Sarah E. Brook

Sarah E. Brook is a Brooklyn-based sculptor and installation artist from the Nevada high desert.  Brook explores the relationship between external and internal (psychic) vastness through the use of translucency, layering and color gradients to morph her architectural structures into perceptual experiments.

She is particularly interested in the way perceptual experience can align (queer) identities. Brook has exhibited at Lesley Heller, Field Projects, Re:Art, the (un)Scene, NARS, Ground Floor Gallery, The Newhouse Center for Contemporary Art (NY) and was included in the 2019 BRIC Biennial in Brooklyn.

She has been awarded the 2019-2020 Leslie-Lohman Museum Fellowship (NY), the 2018 Media Arts Fellowship from BRIC (NY) and residencies from Marble House Projects, I-Park, SPACE on Ryder Farm, Jentel Foundation, Playa and Kimmel Harding Nelson Center for the Arts.  Public art sculptures include Open Shelter (Prospect Park, NY, 2016), Viewfinding, a year-long installation and collaboration with queer poets (Riverside Park, NY, 2018-2019), Align (permanent installation, Crystal Park, NY, 2019) and a forthcoming permanent work commissioned by the City of New York (2023).

Here are the book mentioned in the interview – Interrupted Life and Why Be Happy When You Could Be Normal.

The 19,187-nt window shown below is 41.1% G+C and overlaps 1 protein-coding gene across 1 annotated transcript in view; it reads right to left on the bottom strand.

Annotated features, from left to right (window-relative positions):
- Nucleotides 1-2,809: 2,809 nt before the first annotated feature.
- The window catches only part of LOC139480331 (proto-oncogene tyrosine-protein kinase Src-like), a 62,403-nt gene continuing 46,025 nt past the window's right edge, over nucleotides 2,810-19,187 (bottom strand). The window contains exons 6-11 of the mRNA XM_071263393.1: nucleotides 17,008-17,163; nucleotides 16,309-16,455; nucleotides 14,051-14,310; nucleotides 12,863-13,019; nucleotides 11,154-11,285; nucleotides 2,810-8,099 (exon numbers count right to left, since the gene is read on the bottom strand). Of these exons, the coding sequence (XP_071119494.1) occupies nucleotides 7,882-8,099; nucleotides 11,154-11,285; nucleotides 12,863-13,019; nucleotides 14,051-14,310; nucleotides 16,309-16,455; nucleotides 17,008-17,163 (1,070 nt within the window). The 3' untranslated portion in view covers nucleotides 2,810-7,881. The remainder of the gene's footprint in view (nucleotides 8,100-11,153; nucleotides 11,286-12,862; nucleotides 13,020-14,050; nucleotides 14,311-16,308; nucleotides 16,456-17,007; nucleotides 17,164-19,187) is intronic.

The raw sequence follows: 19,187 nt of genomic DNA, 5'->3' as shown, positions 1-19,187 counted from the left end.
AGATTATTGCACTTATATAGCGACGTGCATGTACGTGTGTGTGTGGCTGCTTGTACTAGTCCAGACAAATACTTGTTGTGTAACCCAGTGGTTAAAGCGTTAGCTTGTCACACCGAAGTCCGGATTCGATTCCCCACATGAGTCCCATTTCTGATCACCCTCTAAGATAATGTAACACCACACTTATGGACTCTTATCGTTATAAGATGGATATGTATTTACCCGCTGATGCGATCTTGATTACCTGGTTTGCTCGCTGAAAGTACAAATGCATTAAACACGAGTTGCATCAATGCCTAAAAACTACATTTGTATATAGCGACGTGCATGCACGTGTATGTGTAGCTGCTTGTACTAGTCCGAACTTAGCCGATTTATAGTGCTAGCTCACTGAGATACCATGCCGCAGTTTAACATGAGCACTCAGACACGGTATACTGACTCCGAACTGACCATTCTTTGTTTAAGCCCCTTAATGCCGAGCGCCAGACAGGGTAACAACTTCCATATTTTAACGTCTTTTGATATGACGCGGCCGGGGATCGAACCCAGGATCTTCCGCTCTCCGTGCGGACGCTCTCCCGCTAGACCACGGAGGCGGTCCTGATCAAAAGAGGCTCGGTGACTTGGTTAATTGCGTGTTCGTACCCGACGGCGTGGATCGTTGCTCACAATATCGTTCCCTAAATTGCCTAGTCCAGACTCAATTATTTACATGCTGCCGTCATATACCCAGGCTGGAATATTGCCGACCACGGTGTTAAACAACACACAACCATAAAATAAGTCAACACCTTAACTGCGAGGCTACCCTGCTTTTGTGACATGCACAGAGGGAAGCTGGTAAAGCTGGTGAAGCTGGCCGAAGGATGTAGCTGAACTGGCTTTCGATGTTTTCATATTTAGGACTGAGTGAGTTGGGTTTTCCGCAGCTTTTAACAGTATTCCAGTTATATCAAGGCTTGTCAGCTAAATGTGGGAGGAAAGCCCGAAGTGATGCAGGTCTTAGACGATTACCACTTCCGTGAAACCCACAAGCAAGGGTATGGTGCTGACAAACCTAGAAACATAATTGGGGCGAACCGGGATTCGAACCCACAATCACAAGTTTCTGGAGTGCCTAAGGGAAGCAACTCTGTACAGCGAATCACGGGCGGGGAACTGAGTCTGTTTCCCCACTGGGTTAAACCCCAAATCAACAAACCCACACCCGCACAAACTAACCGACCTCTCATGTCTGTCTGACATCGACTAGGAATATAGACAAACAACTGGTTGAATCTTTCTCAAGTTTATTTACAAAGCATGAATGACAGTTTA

JWS2, spray paint on synthetic poplin, string, rebar, photography, dimensions variable, installed in rural Wyoming, 2017. JWS2 is an example of the types of short term, low-impact installations I create in solitude in remote landscapes.
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  1. […] Sarah E. Brook is a Brooklyn artist who spoke to us from a friend’s home where she and her wife and child went to ride out the pandemic away from the cramped space of the city. Brook grew up in the desert and finds getting into nature to be an important part of her practice. She has shows and public art in her future – though many of them have been postponed for the time being as the pandemic continues to unfold. Brook sees her practice as having three parts, public art, creation of gathering and community spaces, and short-term low-impact installations that she creates alone in remote places and then photographs. The latter has become something of a ceremony for her own healing. Her work also incorporates indoor installations that bring the vastness of transcendent space to a place where others can experience it. To hear more about her work and practice, listen to the complete interview. […]